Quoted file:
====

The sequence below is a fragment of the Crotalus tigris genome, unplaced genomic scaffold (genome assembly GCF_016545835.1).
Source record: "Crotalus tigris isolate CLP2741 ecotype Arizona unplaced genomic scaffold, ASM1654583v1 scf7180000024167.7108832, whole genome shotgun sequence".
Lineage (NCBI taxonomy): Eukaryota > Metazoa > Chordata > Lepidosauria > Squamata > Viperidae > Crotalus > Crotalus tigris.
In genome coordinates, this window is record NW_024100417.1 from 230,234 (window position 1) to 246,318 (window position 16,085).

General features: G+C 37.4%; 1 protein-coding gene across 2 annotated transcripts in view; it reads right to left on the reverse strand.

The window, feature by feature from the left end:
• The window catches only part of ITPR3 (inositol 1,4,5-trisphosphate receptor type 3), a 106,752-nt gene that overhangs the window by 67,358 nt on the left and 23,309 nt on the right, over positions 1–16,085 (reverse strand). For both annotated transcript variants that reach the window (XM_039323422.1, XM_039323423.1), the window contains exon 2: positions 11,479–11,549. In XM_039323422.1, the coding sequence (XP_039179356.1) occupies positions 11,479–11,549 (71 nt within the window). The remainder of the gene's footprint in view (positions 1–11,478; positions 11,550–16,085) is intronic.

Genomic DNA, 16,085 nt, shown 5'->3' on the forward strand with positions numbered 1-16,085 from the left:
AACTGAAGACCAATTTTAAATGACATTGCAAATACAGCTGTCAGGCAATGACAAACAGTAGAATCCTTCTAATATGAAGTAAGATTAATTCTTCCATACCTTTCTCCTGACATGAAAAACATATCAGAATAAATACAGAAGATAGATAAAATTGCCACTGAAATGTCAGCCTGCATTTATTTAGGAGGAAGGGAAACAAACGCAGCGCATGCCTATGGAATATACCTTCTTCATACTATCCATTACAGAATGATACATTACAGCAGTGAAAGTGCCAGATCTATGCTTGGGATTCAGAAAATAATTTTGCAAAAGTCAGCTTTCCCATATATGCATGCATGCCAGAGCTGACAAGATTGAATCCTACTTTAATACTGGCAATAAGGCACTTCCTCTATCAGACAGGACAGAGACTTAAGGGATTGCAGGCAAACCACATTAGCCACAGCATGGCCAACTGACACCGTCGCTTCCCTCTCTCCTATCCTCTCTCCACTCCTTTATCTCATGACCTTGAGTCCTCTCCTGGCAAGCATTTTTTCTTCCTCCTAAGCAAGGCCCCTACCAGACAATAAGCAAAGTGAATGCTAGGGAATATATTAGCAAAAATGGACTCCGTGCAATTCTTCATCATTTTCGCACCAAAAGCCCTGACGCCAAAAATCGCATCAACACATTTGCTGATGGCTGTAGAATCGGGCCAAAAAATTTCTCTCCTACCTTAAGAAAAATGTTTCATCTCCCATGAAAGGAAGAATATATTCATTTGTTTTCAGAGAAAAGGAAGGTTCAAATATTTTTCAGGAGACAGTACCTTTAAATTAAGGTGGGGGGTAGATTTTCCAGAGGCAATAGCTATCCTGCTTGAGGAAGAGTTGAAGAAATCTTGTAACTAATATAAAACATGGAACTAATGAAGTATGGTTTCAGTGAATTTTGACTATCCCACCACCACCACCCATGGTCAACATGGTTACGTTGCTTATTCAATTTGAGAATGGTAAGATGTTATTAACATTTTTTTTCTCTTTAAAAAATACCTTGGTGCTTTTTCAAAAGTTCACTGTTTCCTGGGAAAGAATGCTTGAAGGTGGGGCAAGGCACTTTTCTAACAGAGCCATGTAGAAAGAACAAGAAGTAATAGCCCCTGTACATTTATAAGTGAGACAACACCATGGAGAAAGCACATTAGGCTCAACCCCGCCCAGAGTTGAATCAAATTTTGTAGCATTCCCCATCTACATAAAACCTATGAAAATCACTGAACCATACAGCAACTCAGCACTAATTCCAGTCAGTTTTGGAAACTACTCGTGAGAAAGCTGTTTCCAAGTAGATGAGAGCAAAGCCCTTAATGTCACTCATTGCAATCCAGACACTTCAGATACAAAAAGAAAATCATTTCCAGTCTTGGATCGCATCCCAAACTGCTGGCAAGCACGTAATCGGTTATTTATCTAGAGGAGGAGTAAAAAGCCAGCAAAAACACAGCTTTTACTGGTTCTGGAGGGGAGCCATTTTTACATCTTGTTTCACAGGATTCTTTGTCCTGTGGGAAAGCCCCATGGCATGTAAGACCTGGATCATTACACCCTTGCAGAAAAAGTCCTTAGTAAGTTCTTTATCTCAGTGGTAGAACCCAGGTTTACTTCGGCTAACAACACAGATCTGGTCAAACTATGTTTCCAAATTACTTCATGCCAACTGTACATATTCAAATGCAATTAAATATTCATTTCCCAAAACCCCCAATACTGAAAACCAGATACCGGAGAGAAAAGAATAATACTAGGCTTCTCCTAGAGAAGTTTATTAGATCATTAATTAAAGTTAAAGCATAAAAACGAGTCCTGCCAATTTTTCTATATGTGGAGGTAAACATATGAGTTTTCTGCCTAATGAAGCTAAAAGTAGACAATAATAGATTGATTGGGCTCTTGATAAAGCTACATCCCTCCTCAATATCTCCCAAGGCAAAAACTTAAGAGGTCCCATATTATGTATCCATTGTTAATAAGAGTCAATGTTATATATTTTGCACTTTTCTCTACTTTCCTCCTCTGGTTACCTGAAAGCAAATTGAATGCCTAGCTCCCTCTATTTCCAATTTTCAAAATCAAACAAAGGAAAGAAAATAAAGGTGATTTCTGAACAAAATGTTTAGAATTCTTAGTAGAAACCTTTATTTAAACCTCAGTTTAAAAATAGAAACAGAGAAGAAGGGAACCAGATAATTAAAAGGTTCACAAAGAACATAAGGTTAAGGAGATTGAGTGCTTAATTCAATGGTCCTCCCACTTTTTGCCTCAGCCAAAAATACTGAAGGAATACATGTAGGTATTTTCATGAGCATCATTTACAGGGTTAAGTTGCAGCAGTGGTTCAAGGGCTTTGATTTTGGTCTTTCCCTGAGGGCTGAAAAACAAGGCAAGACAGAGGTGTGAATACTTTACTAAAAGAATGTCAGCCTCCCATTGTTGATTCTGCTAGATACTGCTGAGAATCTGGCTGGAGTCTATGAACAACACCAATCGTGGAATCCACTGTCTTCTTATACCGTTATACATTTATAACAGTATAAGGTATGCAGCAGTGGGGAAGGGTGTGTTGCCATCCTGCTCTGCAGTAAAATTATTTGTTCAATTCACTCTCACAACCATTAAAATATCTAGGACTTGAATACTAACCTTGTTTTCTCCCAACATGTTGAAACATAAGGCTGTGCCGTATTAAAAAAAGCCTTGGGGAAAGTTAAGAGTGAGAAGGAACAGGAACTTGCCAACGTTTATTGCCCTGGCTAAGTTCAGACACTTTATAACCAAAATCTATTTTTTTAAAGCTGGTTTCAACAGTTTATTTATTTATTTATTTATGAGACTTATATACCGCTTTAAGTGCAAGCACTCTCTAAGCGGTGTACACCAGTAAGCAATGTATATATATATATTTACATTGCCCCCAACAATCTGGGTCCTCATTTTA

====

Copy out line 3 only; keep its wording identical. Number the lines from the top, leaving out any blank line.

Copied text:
Lineage (NCBI taxonomy): Eukaryota > Metazoa > Chordata > Lepidosauria > Squamata > Viperidae > Crotalus > Crotalus tigris.